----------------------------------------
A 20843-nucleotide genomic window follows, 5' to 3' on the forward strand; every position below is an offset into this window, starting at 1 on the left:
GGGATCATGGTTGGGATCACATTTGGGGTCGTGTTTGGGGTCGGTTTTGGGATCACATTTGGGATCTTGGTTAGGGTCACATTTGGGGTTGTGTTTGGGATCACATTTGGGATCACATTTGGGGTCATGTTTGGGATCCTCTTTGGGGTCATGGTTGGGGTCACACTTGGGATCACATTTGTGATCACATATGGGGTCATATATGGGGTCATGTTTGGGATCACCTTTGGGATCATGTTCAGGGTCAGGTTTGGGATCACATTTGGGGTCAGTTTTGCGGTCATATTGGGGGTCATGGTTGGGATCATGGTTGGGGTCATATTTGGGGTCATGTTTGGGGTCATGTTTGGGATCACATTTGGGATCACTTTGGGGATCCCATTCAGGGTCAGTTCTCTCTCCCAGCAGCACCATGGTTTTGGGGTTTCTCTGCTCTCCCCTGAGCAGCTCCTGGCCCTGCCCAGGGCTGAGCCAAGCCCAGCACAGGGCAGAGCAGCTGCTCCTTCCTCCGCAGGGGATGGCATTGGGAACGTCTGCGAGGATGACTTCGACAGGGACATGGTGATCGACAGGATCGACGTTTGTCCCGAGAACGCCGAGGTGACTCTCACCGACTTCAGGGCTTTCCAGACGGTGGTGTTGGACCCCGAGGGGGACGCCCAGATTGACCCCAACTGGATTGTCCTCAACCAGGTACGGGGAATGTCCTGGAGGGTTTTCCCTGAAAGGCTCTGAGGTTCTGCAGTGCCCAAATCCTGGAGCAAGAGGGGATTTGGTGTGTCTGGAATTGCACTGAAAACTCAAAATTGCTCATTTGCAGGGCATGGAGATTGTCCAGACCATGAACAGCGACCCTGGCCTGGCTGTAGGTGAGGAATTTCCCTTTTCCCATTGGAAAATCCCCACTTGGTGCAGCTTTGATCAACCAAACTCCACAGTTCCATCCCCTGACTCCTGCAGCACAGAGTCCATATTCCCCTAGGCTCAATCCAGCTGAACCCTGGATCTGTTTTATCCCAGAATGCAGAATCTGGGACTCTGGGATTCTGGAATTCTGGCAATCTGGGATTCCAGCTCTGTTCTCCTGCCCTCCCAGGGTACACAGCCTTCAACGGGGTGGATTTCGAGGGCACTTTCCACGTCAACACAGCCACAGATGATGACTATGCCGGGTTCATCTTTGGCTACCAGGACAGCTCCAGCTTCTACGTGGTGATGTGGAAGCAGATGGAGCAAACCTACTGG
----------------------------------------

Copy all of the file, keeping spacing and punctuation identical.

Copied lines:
A 20843-nucleotide genomic window follows, 5' to 3' on the forward strand; every position below is an offset into this window, starting at 1 on the left:
GGGATCATGGTTGGGATCACATTTGGGGTCGTGTTTGGGGTCGGTTTTGGGATCACATTTGGGATCTTGGTTAGGGTCACATTTGGGGTTGTGTTTGGGATCACATTTGGGATCACATTTGGGGTCATGTTTGGGATCCTCTTTGGGGTCATGGTTGGGGTCACACTTGGGATCACATTTGTGATCACATATGGGGTCATATATGGGGTCATGTTTGGGATCACCTTTGGGATCATGTTCAGGGTCAGGTTTGGGATCACATTTGGGGTCAGTTTTGCGGTCATATTGGGGGTCATGGTTGGGATCATGGTTGGGGTCATATTTGGGGTCATGTTTGGGGTCATGTTTGGGATCACATTTGGGATCACTTTGGGGATCCCATTCAGGGTCAGTTCTCTCTCCCAGCAGCACCATGGTTTTGGGGTTTCTCTGCTCTCCCCTGAGCAGCTCCTGGCCCTGCCCAGGGCTGAGCCAAGCCCAGCACAGGGCAGAGCAGCTGCTCCTTCCTCCGCAGGGGATGGCATTGGGAACGTCTGCGAGGATGACTTCGACAGGGACATGGTGATCGACAGGATCGACGTTTGTCCCGAGAACGCCGAGGTGACTCTCACCGACTTCAGGGCTTTCCAGACGGTGGTGTTGGACCCCGAGGGGGACGCCCAGATTGACCCCAACTGGATTGTCCTCAACCAGGTACGGGGAATGTCCTGGAGGGTTTTCCCTGAAAGGCTCTGAGGTTCTGCAGTGCCCAAATCCTGGAGCAAGAGGGGATTTGGTGTGTCTGGAATTGCACTGAAAACTCAAAATTGCTCATTTGCAGGGCATGGAGATTGTCCAGACCATGAACAGCGACCCTGGCCTGGCTGTAGGTGAGGAATTTCCCTTTTCCCATTGGAAAATCCCCACTTGGTGCAGCTTTGATCAACCAAACTCCACAGTTCCATCCCCTGACTCCTGCAGCACAGAGTCCATATTCCCCTAGGCTCAATCCAGCTGAACCCTGGATCTGTTTTATCCCAGAATGCAGAATCTGGGACTCTGGGATTCTGGAATTCTGGCAATCTGGGATTCCAGCTCTGTTCTCCTGCCCTCCCAGGGTACACAGCCTTCAACGGGGTGGATTTCGAGGGCACTTTCCACGTCAACACAGCCACAGATGATGACTATGCCGGGTTCATCTTTGGCTACCAGGACAGCTCCAGCTTCTACGTGGTGATGTGGAAGCAGATGGAGCAAACCTACTGG